Sandalford is one of the oldest and largest privately owned wineries in Western Australia. Founded in 1840 by Western Australia's first Surveyor General, John Septimus Roe, the Sandalford Estate began as part of only the second land title in Western Australia. Roe named the estate after the English priory at Sandalford, where his father was rector. Since 1991, historic Sandalford Wines has been owned by the Prendiville family. It still occupies the original 40 hectares of the grant, spread out along the banks of the beautiful Swan River, less than a 30 minute drive from Perth. Moreover, Sandalford is unequivocally one of Western Australia's leading purveyors of premium wines.
In 1970, Sandalford planted one of the first vineyards in the Margaret River, which lies south of Perth. Since then Margaret River has become Western Australia's most important appellation for premium grapes. Sandalford's Margaret River vineyard comprises 600 acres that are entirely dry farmed. This vineyard is the source of all the winery's estate offerings. Meanwhile, Sandalford's Estate Reserve selections reflect the epitome of winemaking under the direction of Winemaker Paul Boulden.
In addition to making some of the continent's most exquisite wines from traditional Bordeaux varietals, most notably Cabernet Sauvignon, Sauvignon Blanc, and Semillon, Sandalford Wines also fashions excellent Shiraz and Chardonnay. Furthermore, all of the estate's top wines are featured at Sandalford's luxury restaurant. Under the direction of Chef Mark Ford, the restaurant at Sandalford has become a must stop for both locals and visiting dignitaries in search of exemplary cuisine. Set amid vines more than a century old, the restaurant serves a fantastic array of local specialties, which makes it easy to understand why it has been deemed "one of the top half dozen winery restaurants in the country." In all respects, Sandalford warrants serious attention from gourmands and oenophiles alike. And then there is the view: What more could one ask?
The Margaret River
The Margaret River is a green temperate corner of Western Australia that sits beside the sea. Here the Margaret River makes its way through wooded hills and steep ridges carpeted with wildflowers, before sighing almost inaudibly into the gleaming Indian Ocean. Crystalline waters and high rolling waves offer Australia's finest surfing as well as its most compelling seascapes. These very same waters, along with steady ocean breezes, a unique soil, and a Mediterranean climate, also make Margaret River one of the finest natural wine-producing areas on earth and a great place to peacefully whittle away the time.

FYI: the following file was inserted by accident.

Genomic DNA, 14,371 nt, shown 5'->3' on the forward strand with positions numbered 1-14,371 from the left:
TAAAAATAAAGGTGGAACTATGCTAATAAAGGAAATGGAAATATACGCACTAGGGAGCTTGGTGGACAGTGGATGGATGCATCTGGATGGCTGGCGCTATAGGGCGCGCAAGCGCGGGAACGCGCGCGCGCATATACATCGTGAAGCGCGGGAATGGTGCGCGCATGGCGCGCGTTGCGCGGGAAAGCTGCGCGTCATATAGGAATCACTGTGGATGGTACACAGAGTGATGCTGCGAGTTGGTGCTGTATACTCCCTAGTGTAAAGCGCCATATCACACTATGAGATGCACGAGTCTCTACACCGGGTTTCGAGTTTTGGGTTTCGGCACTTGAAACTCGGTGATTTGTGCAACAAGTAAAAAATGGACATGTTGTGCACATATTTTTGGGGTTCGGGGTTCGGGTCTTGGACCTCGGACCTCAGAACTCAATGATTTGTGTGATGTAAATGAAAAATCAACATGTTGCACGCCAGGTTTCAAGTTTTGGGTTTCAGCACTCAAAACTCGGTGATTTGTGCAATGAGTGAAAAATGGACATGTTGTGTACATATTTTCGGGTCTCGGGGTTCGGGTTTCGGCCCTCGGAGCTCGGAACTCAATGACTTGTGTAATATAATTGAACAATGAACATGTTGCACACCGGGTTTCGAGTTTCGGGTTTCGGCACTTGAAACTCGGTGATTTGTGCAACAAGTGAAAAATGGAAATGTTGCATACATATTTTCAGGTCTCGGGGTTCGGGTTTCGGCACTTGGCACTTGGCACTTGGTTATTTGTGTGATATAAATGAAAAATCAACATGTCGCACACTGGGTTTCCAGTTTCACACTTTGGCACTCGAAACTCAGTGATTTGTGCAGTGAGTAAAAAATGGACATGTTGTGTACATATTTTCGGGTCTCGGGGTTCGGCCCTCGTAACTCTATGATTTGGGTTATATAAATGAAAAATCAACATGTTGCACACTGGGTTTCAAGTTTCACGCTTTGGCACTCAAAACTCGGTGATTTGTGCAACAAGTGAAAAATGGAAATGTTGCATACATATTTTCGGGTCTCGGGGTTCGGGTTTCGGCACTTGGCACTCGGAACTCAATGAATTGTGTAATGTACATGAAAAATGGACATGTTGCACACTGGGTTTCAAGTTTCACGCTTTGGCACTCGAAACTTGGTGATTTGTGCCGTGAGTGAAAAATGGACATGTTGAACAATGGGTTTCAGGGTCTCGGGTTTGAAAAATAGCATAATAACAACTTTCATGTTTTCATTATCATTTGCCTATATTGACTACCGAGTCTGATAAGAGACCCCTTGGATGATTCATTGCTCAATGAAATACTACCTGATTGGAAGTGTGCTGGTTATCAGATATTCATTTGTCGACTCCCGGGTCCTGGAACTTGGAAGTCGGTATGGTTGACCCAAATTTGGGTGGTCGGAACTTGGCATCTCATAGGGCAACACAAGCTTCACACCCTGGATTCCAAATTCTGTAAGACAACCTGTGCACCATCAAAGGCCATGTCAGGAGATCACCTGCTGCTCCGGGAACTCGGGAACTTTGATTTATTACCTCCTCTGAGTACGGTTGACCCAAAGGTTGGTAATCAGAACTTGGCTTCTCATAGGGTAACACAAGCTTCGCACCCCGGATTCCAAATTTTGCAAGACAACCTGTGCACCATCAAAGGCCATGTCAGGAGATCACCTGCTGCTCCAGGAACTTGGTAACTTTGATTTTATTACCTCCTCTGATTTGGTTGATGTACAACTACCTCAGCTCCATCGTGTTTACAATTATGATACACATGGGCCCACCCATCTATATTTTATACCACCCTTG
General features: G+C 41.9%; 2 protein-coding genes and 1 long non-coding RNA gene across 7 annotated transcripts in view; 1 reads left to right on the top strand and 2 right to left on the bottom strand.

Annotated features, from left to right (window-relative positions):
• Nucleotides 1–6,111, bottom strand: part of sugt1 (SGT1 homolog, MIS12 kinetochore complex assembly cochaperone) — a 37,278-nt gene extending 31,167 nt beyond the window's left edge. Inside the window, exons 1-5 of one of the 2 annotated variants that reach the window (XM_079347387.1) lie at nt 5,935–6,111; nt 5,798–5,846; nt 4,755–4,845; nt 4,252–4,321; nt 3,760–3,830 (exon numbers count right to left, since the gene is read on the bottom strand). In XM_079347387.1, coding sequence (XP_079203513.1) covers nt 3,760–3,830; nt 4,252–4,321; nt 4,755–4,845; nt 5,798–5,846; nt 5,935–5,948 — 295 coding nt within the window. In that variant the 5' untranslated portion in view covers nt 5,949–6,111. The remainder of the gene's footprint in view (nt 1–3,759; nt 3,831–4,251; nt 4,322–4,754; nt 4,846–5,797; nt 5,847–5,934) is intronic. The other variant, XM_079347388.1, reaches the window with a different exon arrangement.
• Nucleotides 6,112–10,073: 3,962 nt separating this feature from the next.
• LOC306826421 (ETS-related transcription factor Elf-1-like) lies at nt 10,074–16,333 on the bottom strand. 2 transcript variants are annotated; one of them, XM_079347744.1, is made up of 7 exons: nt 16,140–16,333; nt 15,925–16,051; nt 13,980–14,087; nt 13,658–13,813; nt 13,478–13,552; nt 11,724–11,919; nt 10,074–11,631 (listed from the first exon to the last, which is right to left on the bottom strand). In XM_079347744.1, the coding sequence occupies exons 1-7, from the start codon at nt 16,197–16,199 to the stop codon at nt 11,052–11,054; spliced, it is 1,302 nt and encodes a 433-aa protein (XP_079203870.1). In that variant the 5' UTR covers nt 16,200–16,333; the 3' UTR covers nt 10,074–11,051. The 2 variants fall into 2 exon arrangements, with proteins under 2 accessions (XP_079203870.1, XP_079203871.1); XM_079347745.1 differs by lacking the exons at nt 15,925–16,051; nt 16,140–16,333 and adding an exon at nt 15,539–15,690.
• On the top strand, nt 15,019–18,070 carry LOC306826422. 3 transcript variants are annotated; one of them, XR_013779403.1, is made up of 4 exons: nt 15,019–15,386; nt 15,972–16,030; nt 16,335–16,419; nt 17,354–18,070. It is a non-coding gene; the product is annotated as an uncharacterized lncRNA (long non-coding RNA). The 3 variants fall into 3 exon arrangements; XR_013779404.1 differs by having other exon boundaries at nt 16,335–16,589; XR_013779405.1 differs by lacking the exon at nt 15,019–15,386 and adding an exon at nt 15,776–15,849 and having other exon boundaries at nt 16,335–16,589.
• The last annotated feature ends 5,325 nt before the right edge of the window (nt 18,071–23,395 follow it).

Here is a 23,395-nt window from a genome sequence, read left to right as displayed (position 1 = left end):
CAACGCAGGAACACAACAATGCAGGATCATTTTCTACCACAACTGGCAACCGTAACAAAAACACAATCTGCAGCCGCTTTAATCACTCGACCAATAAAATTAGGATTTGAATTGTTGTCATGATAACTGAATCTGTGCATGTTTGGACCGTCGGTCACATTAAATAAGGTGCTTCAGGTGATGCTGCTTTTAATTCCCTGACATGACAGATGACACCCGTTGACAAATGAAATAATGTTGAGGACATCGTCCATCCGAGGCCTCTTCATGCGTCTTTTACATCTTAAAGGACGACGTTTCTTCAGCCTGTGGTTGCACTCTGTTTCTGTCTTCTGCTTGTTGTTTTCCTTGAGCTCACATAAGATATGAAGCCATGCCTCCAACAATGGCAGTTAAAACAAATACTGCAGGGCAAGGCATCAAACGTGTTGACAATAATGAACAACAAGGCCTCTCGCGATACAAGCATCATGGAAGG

In the early1960's, a scholar named John Gladstone was the first to recognize and publicize Margaret River's special climate, soil, and conditions known as terroir. In a detailed account Gladstone wrote glowingly of the similarities between the finest wine producing regions of Bordeaux and Margaret River. Moreover, he extolled the perfect weather of Margaret River for the cultivation of the vine, especially for the traditional Bordeaux varietals. And, indeed, Gladstone's proclamation has proven to be more than just wishful thinking, surpassing even his own expectations: In the past three decades the Margaret River has established itself as a world-class wine producing region for Shiraz and Chardonnay as well as the traditional Bordeaux varietals.
Fortunately or unfortunately, and that depends upon one's perspective, Margaret River remains widely unknown to the average wine consumer in the United States. Barossa, Hunter, McLaren Vale, and even the Clare garner more attention, and this may be due to the relatively small production in the Margaret River; the Margaret River produces less than 2% of Australia's wine, despite extensive planting in the last three decades. Yet the Margaret River garners the highest proportion of gold medals and trophies for its wines of any viticultural region of Australia – a tribute to the Margaret River's dedication to premium varietals, quality winemaking, and outstanding terroir.